A bombing never took place, and no one was physically injured in Garden City, a point defense lawyers emphasized to jurors. They said the men lacked the ability or commitment to carry out such an attack, and that the F.B.I.’s paid informant helped steer the plot and suggested targeting the apartments.
Garden City is a racially diverse place about 200 miles west of Wichita with around 27,000 residents. Many Somalis and other immigrants have moved to the area in recent years to work at a nearby meatpacking plant.
The apartment complex that prosecutors say was targeted is a center of Somali life in Garden City. Many refugee families live in units of the complex; others come to pray in a makeshift mosque inside one unit.
Moussa Elbayoumy, who chairs the board of the Kansas chapter of the Council on American-Islamic Relations, said the verdict affirmed his faith in the justice system.
Many Muslims he talked to in Garden City had not followed the trial closely, Mr. Elbayoumy said, but had hoped for convictions.
“The instance was troubling, was concerning. People were afraid,” Mr. Elbayoumy said in a phone interview. “But after that, they put this behind them and moved on with their lives.”
What’s triggering tension between Somalia and the UAE? | Inside Story
Somalia has been in conflict for much of the past 25 years. But the horn of Africa nation has been showing signs of recovery.
And that’s provoked interest from many regional countries including the United Arab Emirates.
The Gulf nation has been conducting a military training programme and running a hospital in the capital Mogadishu.
But, the UAE’s government has now abruptly ended its involvement on both those fronts after a series of recent diplomatic disagreements.
So, why are the UAE and other regional countries interested in Somalia?
AMISOM asks for more police officers in Somalia
DAILY MONITOR — KISMAYO- The African Union Mission in Somalia (AMISOM) has asked partners states to contribute more police officers to expand its operations in the war-torn country.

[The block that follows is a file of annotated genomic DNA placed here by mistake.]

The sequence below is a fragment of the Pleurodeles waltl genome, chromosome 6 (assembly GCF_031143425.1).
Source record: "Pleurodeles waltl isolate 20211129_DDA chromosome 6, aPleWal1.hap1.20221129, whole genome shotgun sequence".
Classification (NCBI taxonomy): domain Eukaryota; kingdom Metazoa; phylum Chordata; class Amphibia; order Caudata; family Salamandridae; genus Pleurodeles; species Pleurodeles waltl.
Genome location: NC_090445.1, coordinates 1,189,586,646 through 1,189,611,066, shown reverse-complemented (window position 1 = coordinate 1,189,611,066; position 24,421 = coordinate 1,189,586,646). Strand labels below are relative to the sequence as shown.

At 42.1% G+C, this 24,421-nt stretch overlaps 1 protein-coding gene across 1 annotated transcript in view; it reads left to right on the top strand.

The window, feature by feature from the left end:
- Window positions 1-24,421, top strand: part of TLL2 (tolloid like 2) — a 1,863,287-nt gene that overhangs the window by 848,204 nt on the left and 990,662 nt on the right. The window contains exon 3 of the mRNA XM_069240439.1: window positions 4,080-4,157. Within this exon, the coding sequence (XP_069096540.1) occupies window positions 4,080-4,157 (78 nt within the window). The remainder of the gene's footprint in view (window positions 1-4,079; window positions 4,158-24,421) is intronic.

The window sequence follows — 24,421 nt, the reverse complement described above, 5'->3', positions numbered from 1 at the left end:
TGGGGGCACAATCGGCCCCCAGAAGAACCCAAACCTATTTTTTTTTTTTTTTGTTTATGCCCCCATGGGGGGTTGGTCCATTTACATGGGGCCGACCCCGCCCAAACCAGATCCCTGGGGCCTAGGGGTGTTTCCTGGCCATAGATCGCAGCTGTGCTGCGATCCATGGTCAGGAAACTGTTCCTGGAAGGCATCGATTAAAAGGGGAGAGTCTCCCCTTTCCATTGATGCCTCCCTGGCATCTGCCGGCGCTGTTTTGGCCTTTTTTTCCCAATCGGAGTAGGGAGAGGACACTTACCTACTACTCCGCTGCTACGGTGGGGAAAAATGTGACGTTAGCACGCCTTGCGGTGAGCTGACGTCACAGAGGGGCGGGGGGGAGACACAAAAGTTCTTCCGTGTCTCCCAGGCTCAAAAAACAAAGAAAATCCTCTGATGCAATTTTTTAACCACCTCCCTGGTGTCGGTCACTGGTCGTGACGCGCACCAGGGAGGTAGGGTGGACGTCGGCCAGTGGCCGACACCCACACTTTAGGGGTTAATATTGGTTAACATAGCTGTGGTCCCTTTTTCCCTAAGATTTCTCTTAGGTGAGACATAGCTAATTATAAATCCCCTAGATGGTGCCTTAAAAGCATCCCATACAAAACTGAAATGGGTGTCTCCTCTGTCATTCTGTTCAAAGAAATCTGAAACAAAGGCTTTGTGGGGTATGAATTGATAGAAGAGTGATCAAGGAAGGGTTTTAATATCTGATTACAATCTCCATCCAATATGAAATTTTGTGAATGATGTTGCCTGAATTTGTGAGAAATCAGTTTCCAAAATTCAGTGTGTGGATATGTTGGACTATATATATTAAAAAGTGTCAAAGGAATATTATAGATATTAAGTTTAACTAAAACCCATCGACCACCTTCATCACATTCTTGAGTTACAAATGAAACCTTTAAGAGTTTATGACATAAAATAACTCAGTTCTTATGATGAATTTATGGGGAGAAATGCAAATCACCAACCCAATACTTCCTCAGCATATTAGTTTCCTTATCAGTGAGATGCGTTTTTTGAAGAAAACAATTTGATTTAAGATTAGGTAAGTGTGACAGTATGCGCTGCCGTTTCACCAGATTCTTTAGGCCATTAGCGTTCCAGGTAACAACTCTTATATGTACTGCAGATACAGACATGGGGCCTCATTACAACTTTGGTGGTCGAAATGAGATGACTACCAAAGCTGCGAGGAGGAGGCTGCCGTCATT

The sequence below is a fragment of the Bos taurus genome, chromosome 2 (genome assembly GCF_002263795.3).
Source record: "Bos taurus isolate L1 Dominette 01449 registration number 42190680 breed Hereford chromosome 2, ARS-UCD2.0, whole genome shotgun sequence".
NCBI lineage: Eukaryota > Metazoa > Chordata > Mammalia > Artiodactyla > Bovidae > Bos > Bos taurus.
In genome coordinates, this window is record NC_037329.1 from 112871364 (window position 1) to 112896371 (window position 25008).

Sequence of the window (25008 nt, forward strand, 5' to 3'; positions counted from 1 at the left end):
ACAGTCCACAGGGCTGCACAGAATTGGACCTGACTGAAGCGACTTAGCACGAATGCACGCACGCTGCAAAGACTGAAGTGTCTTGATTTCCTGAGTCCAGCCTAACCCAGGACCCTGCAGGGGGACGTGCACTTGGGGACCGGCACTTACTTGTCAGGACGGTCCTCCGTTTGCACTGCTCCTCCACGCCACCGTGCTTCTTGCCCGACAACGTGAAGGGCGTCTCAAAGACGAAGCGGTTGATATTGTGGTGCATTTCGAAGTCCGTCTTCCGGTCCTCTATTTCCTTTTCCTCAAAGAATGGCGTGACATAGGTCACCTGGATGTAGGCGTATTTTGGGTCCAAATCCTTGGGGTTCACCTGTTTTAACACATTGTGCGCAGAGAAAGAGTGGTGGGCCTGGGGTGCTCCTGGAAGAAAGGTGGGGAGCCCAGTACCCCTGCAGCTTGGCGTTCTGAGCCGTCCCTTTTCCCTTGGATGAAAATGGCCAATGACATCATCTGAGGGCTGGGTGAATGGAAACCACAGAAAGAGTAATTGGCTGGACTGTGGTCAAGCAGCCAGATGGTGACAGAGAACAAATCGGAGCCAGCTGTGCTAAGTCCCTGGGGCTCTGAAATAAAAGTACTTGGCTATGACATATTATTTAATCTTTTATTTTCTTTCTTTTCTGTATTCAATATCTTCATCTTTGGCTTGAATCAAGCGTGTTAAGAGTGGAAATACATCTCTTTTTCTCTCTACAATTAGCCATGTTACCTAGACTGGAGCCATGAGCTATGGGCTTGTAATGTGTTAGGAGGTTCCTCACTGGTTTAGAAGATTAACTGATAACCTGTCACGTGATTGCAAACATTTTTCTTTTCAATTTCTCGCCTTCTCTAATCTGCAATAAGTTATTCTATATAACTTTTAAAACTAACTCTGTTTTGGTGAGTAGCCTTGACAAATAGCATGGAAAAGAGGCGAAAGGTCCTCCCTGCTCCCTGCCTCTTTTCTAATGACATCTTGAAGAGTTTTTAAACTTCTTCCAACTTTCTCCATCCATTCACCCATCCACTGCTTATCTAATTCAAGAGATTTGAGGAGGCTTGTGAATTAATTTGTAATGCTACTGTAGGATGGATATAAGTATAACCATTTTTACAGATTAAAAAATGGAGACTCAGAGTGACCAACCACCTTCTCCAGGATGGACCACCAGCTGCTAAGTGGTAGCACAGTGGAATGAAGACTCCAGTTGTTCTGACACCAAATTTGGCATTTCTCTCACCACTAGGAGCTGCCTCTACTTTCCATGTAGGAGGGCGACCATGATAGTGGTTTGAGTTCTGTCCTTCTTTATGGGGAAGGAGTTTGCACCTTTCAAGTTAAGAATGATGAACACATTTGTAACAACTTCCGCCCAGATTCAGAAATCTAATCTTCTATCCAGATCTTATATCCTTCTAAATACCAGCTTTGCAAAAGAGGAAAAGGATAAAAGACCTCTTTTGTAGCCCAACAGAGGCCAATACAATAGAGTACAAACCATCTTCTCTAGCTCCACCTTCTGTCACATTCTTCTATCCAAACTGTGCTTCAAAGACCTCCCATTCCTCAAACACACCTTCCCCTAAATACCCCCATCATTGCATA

The call was made on Tuesday by Ms Christine Alalo, the acting AMISOM police commissioner while receiving 145 police officers from Sierra Leone.
The deployment of the force from Sierra Leone brings to 160 the number of police officers from Sierra Leone.
“We expect other police contributing countries to do the same because we are expanding our operations. We are moving away from Mogadishu,” Ms Alalo said.
Apart from Sierra Leone, other police contributing countries in Somalia are; Uganda, Kenya, Nigeria, Zambia and Ghana.
Early this month, over 500 Ugandan Police Officers sat for interviews that would see successful ones join police operations in Somalia.
Ms Alalo said since police operations will be extended to other federal states and districts, it is inevitable to increase the number of police units.
Between 2015 and 2016, AMISOM trained 600 Somali officers in Jubbaland, but Ms Alalo said that number has to be reinforced.
Meanwhile, the AMISOM Assistant Inspector General of Police, Mustafa Solomon Kambeh, said the police officers would be deployed in Jubbaland and Kismayo.
Mr Kambeh doubles as the Contingent Commander of the Sierra Leonean FPU in Mogadishu urged the forces to stick to the AMISOM mandate of pacifying Somalia and its regional states.
The Formed Police Unit is charged with public order management, protection of facilities and support to police operations that require a concerted response.
The United Nations Security Council Resolution adopted in 2017 approved an increase to a maximum of 1,040 police officers serving under the African Union Mission in Somalia (AMISOM)
AMISOM is committed to redoubling its efforts to train and recruit more police officers during the transition period as it prepares to hand over security responsibilities to the Somali security forces as stipulated in the Security Council Resolution.